The New Baronetage of England: Containing, as Well a Concise Genealogical History, as the Present State and Alliances of the English Baronets, and Baronets of Great Britain, and of the United Kingdom, from Institution of the Order in 1611, to the Union with Ireland, at the Close of the Year 1800, Volume 2

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W. Miller... and E. Lloyd, 1804 - Baronetage - 964 pages
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Page 515 - Charles 11. undertook, (with other persons) the farming the whole revenue of the kingdom of Ireland, and afterwards was one of those who farmed the -whole revenues of Excise, and hearth-money in England, so long as those revenues were continued in farm, and was (when they were managed by commission) one of the commissioners, till his death, in 1682. His eldest son was I. Sir ROBERT...
Page 565 - Thrushelton, by whom he had no issue. By his first wife he had a son, John, who, on his death, 10th August, 1545, was found to be " twenty years and upwards
Page 671 - Stephen in many troubles, particularly when Ranulph, Earl of Chester, and many others, took possession of London. A very obstinate battle was fought on Candlemas day, where, " God wot, William de Clayton lost his life in 1141.
Page 618 - June 15, 1765, who is judge at Mirzapoor. Having made himself master of the Sanscrit language, he undertook, on the death of Sir William Jones, to translate a Digest of the Hindoo Law, for the use of the courts of justice : he has been engaged likewise in a private and much esteemed work, on the Agriculture and Commerce of Bengal. He is now employed in making a Grammar of the Sanscrit. Sir George's three sons hold the office of chirographer in the court of common pleas, by letters-patent, dated March...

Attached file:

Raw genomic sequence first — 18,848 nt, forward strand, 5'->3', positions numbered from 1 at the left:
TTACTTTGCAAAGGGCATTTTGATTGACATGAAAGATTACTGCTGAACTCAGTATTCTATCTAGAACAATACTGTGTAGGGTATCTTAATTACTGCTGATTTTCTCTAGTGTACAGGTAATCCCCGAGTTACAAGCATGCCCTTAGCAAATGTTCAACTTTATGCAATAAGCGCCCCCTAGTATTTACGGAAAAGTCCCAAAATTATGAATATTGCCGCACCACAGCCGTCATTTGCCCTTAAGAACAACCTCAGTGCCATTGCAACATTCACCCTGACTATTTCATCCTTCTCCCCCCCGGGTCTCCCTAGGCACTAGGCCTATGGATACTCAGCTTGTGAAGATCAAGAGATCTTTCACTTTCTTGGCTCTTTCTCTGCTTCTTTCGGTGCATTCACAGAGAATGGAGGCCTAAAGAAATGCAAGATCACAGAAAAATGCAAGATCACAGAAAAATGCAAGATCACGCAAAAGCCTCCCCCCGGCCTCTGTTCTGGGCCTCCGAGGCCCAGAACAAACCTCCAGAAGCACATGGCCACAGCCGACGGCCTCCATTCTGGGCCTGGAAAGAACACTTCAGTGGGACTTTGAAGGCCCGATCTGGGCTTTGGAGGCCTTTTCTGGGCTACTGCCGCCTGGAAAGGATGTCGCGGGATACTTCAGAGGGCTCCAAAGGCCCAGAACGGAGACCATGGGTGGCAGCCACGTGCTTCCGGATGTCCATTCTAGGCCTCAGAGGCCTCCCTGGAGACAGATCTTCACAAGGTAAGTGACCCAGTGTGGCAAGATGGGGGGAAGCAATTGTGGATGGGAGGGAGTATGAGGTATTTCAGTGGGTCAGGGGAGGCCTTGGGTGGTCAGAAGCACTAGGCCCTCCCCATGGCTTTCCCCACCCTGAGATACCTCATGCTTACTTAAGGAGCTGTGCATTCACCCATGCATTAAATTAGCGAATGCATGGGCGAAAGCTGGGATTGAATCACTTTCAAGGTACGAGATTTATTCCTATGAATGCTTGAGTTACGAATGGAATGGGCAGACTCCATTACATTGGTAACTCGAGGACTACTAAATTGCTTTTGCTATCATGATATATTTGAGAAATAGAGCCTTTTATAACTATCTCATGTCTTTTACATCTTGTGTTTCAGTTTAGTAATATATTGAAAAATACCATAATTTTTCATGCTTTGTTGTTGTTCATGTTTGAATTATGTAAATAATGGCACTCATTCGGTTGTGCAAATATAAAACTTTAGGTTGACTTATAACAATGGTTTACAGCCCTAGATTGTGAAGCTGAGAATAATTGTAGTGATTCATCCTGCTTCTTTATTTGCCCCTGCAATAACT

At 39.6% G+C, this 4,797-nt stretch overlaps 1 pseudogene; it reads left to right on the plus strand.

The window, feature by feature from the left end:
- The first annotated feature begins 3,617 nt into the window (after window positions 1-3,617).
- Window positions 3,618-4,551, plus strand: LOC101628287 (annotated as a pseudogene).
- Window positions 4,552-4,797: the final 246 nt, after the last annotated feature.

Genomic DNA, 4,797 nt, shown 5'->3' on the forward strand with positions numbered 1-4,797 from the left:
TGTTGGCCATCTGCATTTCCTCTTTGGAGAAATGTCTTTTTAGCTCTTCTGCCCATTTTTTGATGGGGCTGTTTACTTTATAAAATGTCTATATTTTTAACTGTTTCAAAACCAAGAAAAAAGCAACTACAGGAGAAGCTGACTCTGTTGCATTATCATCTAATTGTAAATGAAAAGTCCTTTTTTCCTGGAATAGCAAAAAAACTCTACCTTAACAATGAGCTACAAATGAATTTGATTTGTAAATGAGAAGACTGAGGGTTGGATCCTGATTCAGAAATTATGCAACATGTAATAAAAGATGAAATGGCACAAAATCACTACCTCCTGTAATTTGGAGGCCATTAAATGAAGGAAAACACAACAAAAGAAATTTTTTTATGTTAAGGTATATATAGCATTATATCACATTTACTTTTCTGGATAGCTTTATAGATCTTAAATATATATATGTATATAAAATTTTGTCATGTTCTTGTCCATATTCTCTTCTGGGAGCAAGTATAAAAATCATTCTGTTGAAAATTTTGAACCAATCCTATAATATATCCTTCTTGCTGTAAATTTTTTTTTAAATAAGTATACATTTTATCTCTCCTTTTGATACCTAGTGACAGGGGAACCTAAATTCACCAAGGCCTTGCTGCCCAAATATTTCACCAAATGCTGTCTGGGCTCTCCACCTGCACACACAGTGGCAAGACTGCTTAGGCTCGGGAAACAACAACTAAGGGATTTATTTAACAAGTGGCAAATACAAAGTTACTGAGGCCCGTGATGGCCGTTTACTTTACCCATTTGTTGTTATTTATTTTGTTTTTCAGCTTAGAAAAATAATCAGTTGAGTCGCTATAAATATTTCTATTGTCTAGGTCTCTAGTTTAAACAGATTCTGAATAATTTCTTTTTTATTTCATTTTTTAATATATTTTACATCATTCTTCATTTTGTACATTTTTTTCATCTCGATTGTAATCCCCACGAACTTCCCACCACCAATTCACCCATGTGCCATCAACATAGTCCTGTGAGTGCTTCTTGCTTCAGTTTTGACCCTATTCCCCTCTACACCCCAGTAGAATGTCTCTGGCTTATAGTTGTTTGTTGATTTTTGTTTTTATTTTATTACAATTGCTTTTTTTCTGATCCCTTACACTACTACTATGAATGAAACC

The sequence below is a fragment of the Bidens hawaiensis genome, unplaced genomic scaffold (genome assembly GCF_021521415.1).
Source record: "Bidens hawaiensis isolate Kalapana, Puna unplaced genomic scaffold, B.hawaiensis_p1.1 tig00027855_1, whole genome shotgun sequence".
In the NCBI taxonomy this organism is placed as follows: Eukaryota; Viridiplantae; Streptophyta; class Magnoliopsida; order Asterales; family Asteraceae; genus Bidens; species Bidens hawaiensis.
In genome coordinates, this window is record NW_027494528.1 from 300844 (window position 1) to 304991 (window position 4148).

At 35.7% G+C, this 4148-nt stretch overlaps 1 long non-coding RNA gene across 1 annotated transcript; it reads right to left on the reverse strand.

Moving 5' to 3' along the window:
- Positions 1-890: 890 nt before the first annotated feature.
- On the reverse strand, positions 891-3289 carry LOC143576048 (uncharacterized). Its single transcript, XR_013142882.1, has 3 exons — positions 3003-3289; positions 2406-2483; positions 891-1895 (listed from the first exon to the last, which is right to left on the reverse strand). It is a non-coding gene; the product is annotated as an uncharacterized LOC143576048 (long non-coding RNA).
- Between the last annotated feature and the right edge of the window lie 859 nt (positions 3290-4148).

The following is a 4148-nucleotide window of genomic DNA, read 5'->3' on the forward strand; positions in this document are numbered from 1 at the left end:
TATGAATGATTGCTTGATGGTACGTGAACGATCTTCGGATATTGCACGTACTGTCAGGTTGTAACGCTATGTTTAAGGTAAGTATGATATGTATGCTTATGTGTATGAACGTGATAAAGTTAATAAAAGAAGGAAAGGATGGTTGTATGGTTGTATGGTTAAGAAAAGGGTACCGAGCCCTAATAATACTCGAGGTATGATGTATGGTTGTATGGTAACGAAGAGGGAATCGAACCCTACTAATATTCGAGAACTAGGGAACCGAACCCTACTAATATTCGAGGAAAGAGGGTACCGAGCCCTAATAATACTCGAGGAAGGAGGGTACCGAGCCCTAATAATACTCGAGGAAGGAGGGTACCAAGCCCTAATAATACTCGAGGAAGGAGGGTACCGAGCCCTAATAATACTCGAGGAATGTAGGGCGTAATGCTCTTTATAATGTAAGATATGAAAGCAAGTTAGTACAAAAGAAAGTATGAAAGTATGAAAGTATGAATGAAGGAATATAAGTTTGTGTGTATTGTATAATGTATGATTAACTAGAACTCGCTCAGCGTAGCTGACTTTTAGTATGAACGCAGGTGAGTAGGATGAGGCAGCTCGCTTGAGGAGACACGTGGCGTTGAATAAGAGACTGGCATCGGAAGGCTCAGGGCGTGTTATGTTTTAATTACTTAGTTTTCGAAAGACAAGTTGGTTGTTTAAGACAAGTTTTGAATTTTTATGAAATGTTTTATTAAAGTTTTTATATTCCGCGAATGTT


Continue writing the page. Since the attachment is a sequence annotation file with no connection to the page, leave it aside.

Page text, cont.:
Page 606 - WILLIAM was descended from a good family in Ireland, and went to America under the care of his uncle, Sir Peter Warren, KB In 1755, the expedition against Crown Point, in America, was conducted by this gentleman, who was then a colonel, and afterwards a general. He had settled on the Mohawk river, and not only acquired a considerable estate, but was universally beloved, both by the inhabitants and the neighbouring Indians, whose language he had learned, and whose affections he had gained by faithful...
Page 538 - Feb. 1698] ar. a chev. gu. betw. three roe-bucks, current, sa. attired, and gorged with ducal coronets, or. — Crest, on a mount vert, a roe-buck, current, ppr.
Page 569 - Crest, the sun in glory, charged on the centre with an eye, issuing tears, all ppr.
Page 798 - Argent, a cross-moline, azure ; in chief, a lozenge, between two mullets, of the last ; in base a bar, wavy, vert. Crest — A hand, couped at the wrist, the third and fourth fingers folded in the palm, argent.
Page 660 - ARMS— Or, three piles, sable, on a chief, of the first, three annulets, of the second. CREST — A cubit arm erect, proper, grasping an arrow, of the last.
Page 655 - College, however, letters were received from an elder brother of the youth, who was in the civil service of the East India Company at Bencoolen, containing such glowing accounts of the successes that might be attained there that nothing would do but that William should follow him. Accordingly a situation was procured for him at the same place, and early in 1771, while only...

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